Comparison of extended-release epidural morphine with femoral nerve block to patient-controlled epidural analgesia for postoperative pain control of total knee arthroplasty: a case-controlled study

Ochsner J. 2011 Spring;11(1):17-21.


Background: Because newer anticoagulation strategies for total knee replacement present potentially increased risk of neuraxial analgesia, there is movement away from using patient-controlled epidural analgesia (PCEA) for pain control. This concern opens the door for other regional modalities in postoperative analgesia, including the use of extended-release epidural morphine (EREM) combined with a femoral nerve block (FNB).

Methods: This study was a prospective observational chart review with the use of recent historical controls in patients undergoing unilateral total knee replacement. Outcomes of interest were 0-, 24-, and 48-hour postoperative pain scores using the visual analog scale (VAS); incidence of side effects; and time spent in the postanesthesia care unit (PACU).

Results: Postoperative pain scores at 24 and 48 hours in the EREM and FNB group (n = 14; 2.6 ± 0.6 and 5.0 ± 0.9, respectively) were comparable to the PCEA group (n = 14; 3.8 ± 0.6 and 4.2 ± 0.9). The PACU time was shorter in the EREM and FNB group (2.4 ± 0.3 hours) compared with PCEA (3.6 ± 0.3 hours, P = .02). No statistically significant difference was found in the incidence of side effects between the 2 groups.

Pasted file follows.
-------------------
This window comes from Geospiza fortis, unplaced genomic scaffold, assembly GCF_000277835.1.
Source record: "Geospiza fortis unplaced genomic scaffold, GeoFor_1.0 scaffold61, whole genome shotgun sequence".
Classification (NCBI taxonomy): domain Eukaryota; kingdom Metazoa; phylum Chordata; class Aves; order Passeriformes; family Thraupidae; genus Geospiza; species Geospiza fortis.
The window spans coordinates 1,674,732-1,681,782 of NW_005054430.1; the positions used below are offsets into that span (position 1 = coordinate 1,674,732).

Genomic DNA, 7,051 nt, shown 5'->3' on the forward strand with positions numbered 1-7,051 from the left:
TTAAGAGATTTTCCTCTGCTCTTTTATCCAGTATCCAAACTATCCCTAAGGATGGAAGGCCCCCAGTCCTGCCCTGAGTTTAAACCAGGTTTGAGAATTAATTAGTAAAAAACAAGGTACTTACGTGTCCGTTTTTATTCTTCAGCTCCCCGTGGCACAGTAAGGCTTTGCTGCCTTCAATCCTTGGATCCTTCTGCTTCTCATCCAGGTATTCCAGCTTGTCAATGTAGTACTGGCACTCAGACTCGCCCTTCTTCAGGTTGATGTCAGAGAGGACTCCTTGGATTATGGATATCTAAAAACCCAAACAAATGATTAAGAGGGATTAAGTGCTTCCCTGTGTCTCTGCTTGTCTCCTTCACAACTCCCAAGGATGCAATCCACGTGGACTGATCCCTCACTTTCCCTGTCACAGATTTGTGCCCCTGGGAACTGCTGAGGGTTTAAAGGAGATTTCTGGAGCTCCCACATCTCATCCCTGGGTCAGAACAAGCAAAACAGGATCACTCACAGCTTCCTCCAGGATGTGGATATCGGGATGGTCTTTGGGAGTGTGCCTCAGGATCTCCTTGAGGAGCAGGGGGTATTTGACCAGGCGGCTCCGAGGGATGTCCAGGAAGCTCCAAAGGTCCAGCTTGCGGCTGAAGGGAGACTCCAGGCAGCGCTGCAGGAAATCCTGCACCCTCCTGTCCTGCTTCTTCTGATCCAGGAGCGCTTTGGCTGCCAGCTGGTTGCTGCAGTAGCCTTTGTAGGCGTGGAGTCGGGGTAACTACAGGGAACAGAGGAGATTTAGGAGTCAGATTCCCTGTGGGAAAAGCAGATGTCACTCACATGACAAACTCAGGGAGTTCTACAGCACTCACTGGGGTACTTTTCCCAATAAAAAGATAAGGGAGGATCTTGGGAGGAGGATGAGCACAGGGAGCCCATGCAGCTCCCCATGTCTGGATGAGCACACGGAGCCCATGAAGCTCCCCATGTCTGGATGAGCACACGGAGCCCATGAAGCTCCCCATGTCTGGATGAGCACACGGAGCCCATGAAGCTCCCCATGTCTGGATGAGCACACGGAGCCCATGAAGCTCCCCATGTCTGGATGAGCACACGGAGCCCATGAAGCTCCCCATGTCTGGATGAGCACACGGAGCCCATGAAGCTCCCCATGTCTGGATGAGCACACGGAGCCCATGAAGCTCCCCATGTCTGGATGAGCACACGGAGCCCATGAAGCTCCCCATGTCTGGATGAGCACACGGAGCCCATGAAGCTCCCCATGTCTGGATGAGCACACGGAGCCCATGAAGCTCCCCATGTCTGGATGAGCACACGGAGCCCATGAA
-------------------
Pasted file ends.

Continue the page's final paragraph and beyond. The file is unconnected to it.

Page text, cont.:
Conclusions: The VAS scores at 24 and 48 hours indicate that EREM and FNB provide comparable analgesia to PCEA. The trend toward shorter PACU times represents an opportunity for cost-identification analysis. The study data are limited by their observational nature and the small number of patients involved; nevertheless, this study demonstrates a therapeutic equivalence to PCEA that may be more cost effective.

Keywords: Analgesia; extended-release epidural morphine; femoral nerve block; patient-controlled epidural analgesia; total knee arthroplasty.